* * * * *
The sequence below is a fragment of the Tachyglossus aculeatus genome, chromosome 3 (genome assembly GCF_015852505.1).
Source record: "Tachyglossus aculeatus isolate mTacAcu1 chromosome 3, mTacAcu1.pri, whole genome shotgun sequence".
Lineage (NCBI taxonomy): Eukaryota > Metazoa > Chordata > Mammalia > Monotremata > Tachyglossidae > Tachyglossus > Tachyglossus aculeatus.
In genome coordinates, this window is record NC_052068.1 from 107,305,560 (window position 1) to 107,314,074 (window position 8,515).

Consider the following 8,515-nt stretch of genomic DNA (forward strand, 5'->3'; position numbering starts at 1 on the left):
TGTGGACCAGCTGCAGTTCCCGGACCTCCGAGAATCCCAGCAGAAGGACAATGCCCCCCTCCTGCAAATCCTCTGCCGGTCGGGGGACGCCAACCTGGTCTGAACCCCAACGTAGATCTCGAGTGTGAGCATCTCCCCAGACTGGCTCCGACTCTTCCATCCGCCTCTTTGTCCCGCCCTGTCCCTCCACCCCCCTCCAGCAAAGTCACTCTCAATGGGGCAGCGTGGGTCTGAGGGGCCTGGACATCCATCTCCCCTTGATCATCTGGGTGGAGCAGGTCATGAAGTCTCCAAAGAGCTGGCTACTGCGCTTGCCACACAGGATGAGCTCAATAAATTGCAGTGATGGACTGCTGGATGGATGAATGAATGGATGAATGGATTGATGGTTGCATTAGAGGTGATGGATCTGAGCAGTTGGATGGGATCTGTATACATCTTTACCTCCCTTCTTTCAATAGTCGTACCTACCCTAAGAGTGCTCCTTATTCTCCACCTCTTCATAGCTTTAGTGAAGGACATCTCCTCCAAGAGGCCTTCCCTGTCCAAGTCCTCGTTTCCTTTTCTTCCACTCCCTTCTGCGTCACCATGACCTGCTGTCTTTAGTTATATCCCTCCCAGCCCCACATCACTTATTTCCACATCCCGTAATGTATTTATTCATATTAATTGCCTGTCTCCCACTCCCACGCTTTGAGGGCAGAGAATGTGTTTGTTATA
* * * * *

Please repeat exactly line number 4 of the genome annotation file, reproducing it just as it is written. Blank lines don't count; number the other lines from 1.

In genome coordinates, this window is record NC_052068.1 from 107,305,560 (window position 1) to 107,314,074 (window position 8,515).